The horror in the Middle East is growing. Hamas, the Sunni Islamist movement that governs
the Gaza Strip and violently opposes Israel, triggered the current catastrophe when its surprise
attack in Israel killed 1400 Israelis, including many children. In rage and retaliation, Israel has
responded by assaulting Gaza, launching mass bombing raids, cutting off access to water, food,
electricity and fuel, warning over one million Gazans to evacuate to the South, and beginning a
ground operation in the North. As this is written, an estimated 8005 Palestinians have been
killed, including over 3000 children, and UN agencies warn the humanitarian crisis has reached
an” unprecedented point.”

Across the world and across this country, citizens have marched to decry the Hamas terrorist
attacks, to protest the Israeli assault on Gaza, to demand a ceasefire, emergency humanitarian
assistance, and negotiations to end the violence. Antisemitism and anti-Arab passions are rising
here and elsewhere.

We should not forget. It is possible to be pro-Palestinian without being pro-Hamas. Indeed,
most Palestinians do not support Hamas. It is possible to oppose Israel’s policies without being
antisemitic. Indeed, most Israelis oppose the current government of Benjamin Netanyahu.
The Israeli rage, fear and desire to strike back after the terrorist attacks is understandable. That
does not justify mass retaliation against civilians living in Gaza. The anger and desperation of
those living in Gaza – termed an “open air prison” even before the current crisis – is
understandable. That does not justify terrorist attacks on civilians, and children in Israel.
President Biden has supported Israel in this crisis, while calling on the Netanyahu government
to adhere to the laws of war and mobilizing efforts to get humanitarian aid into Gaza. The US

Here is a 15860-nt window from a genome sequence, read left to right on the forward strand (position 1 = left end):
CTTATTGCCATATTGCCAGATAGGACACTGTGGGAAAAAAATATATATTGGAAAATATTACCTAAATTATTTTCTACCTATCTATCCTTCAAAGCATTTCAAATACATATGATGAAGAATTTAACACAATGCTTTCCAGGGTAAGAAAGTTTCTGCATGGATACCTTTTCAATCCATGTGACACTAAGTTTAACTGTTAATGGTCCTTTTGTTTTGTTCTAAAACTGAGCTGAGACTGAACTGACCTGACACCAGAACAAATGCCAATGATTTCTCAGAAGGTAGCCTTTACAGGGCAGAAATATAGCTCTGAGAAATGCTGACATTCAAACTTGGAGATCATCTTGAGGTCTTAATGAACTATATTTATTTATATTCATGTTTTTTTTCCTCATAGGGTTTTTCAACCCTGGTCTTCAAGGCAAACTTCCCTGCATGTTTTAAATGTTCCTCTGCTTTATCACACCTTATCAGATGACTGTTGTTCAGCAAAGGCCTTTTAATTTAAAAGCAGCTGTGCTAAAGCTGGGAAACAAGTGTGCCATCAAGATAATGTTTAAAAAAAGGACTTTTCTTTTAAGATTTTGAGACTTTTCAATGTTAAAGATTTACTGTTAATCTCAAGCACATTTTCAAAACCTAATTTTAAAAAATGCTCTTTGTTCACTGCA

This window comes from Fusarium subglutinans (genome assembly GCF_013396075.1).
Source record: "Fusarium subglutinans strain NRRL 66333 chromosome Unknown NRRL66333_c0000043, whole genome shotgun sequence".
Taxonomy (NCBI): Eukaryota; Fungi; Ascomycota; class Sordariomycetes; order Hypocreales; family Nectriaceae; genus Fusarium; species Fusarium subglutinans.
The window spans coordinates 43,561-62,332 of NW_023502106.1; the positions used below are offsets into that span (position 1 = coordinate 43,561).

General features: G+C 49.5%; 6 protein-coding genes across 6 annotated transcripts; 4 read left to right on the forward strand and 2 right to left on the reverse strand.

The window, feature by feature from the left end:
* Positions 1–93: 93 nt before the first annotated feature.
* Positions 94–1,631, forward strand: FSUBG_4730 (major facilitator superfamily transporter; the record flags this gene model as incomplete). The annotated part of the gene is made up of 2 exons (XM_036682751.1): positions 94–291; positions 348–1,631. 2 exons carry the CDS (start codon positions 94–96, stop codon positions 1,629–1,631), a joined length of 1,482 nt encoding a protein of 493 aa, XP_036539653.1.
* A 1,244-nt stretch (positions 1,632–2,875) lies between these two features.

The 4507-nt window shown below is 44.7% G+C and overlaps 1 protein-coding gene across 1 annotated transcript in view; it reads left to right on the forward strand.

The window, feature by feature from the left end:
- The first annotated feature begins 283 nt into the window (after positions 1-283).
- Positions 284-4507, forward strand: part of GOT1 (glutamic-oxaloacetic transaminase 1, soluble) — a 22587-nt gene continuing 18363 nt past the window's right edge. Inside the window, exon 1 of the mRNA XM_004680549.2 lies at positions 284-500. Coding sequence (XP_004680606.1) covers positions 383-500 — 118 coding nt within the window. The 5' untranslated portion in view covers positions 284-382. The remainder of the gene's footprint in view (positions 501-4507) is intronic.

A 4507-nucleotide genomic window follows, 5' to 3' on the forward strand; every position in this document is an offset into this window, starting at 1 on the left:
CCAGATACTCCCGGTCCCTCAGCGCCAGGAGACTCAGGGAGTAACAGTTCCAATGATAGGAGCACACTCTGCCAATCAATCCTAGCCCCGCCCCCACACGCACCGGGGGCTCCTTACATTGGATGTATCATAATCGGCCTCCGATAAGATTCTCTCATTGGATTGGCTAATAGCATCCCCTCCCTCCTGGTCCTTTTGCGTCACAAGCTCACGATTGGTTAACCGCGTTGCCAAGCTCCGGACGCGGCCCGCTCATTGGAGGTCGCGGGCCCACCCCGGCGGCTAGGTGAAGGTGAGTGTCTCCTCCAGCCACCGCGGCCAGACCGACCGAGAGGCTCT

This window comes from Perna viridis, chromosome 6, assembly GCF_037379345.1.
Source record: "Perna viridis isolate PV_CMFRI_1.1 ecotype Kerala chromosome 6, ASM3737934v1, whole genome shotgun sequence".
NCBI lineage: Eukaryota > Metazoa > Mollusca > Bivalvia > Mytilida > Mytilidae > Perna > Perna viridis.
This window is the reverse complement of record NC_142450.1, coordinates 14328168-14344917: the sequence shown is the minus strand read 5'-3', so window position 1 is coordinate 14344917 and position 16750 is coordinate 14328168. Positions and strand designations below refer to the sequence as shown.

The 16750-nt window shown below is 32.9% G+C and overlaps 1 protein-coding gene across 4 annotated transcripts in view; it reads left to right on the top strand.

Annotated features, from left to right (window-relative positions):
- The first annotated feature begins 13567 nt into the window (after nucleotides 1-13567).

has moved warships into the Eastern Mediterranean, and reinforced its troops in the region,
warning Iran and outside forces not to expand the conflict. The Biden administration’s call for
billions in aid – largely armaments –to Israel has bipartisan support in the Congress.
While the BIden administration reportedly advised against the ground invasion that now seems
to be underway. It has refused to call for a ceasefire and vetoed UN Security Council
resolutions calling for one.

In this, the US is increasingly isolated. A Jordanian resolution calling for a “sustained”
humanitarian truce was passed in the UN General Assembly 120 to 14 (with 45 abstentions)
over US opposition. More American allies abstained or supported the resolution than opposed

The reason is clear. Israel’s mass retaliation against the residents of Gaza is indefensible. In
this age of terrorism, the laws of war are too often ignored. Modernized in treaties and statues
after World War II, they represent the collective effort to put humane restrictions on the use of
military force, to protect civilians from being targeted and slaughtered, to outlaw violence
intended to eradicate national, ethnic, racial or religious groups in whole or in part.

Francis Boyle, international law professor at the University of Illinois College of Law, charges
Israel with violating the laws of war. He cites the Nuremberg Charter, enacted in response to
the Nazi horrors inflicted on Jews and others in World War II, which outlaws, in Article VIB, “the
wanton destruction of cities, towns or villages or devastation not justified by military
necessity,” and Article VIC “inhumane acts committed against any civilian population before or
during war.” A central purpose of the laws of war is to limit mass retaliation against civilian
populations. Israel’s bombing campaign, the cut off of basic necessities and its demand for
mass evacuation are causing massive civilian casualties.

A ceasefire is imperative, so that food, water, fuel and medical supplies can be rushed into Gaza
to avoid an unimaginable humanitarian catastrophe. The hostages held by Hamas should be
released. Rather than adding to the violence and destruction, regional powers should join with
the US and Israel to restart negotiations on the conditions of a durable peace. Israel’s security
would be better served by isolating and targeting those who commit terror rather than treating
all Palestinians as terrorists, isolating itself, and involving more and more of its neighbors in the
violence. The US can’t make decisions for the Israeli government –but it can and should make
its position clear. A ceasefire is a moral

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